General info about Fruit
The jackfruit, Artocarpus heterophyllus Lam. (syns. A. integrifolius Auct. NOT L. f.; A integrifolia L. f.; A. integra Merr.; Rademachia integra Thunb. ), of the family Moraceae, is also called jak-fruit, jak, jaca, and, in Malaysia and the Philippines, nangka; in Thailand, khanun; in Cambodia, khnor; in Laos, mak mi or may mi; in Vietnam, mit. It is an excellent example of a food prized in some areas of the world and allowed to go to waste in others. O.W. Barrett wrote in 1928: “;The jaks . . . are such large and interesting fruits and the trees so well-behaved that it is difficult to explain the general lack of knowledge concerning them.”;
How to choose a ripe and fresh Fruit
The "rind’ or exterior of the compound or aggregate fruit is green or yellow when ripe and composed of numerous hard, cone-like points attached to a thick and rubbery, pale yellow or whitish wall. The interior consists of large “bulbs” (fully developed perianths) of yellow, banana-flavored flesh, massed among narrow ribbons of thin, tough undeveloped perianths (or perigones), and a central, pithy core. Each bulb encloses a smooth, oval, light-brown “seed” (endocarp) covered by a thin white membrane (exocarp). The seed is 3/4 to 1 1/2 in (2-4 cm) long and 1/2 to 3/4 in (1.25-2 cm) thick and is white and crisp within. There may be 100 or up to 500 seeds in a single fruit. When fully ripe, the unopened jackfruit emits a strong disagreeable odor, resembling that of decayed onions, while the pulp of the opened fruit smells of pineapple and banana.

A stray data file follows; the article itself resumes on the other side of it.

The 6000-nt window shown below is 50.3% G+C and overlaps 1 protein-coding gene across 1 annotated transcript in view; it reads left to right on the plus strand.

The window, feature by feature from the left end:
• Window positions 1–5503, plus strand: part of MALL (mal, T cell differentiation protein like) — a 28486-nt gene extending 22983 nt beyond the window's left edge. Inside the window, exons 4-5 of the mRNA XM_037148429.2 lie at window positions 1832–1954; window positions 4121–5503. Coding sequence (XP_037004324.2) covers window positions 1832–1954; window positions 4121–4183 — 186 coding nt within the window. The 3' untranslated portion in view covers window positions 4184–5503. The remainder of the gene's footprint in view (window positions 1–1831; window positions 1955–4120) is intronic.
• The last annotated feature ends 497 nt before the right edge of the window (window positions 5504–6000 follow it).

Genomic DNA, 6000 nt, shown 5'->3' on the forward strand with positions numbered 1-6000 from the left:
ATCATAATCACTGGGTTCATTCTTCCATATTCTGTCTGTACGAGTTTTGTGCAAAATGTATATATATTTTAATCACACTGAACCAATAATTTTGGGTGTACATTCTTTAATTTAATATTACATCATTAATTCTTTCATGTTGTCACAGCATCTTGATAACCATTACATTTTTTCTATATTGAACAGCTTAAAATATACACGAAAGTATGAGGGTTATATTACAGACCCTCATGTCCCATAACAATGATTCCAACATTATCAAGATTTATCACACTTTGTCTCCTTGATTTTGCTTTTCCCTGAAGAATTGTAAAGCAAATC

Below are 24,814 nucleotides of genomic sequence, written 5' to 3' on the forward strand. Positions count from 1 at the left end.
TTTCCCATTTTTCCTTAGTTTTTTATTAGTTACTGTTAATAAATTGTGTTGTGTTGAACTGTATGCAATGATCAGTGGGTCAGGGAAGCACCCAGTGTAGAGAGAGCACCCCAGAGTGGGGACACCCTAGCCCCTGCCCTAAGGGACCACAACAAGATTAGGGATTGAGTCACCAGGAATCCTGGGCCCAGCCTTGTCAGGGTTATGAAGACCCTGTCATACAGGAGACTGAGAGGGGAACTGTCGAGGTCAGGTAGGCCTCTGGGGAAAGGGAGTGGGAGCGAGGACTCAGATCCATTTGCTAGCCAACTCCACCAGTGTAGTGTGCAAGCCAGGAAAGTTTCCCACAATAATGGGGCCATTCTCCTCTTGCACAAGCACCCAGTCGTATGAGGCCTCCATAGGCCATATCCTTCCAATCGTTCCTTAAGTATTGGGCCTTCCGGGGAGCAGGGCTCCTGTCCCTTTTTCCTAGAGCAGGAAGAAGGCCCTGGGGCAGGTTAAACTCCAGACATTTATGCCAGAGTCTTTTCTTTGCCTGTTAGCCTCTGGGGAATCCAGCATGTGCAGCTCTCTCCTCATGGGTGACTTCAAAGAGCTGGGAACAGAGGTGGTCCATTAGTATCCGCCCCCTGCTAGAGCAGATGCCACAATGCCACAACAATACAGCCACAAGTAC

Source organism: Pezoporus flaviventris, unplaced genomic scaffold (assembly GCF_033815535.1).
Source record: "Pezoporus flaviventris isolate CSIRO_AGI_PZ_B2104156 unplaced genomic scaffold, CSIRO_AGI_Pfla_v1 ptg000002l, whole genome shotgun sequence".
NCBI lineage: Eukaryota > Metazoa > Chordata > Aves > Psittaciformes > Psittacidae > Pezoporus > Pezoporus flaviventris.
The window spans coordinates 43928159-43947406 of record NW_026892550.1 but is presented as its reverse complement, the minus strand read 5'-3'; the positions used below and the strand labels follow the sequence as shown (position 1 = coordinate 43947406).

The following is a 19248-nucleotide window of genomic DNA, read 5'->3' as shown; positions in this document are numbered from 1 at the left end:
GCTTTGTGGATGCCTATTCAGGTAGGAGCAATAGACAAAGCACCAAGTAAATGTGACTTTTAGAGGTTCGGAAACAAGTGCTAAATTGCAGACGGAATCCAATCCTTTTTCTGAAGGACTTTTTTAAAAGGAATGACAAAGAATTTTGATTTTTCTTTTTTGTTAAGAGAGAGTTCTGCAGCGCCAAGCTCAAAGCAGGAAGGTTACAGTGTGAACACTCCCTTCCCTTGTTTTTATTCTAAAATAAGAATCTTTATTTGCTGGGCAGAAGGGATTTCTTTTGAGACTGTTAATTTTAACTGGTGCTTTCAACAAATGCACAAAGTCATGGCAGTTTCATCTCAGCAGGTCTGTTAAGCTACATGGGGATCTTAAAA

Health Benefits and Warnings of eating Fruit
Even in India there is some resistance to the jackfruit, attributed to the belief that overindulgence in it causes digestive ailments. Burkill declares that it is the raw, unripe fruit that is astringent and indigestible. The ripe fruit is somewhat laxative; if eaten in excess it will cause diarrhea. Raw jackfruit seeds are indigestible due to the presence of a powerful trypsin inhibitor. This element is destroyed by boiling or baking.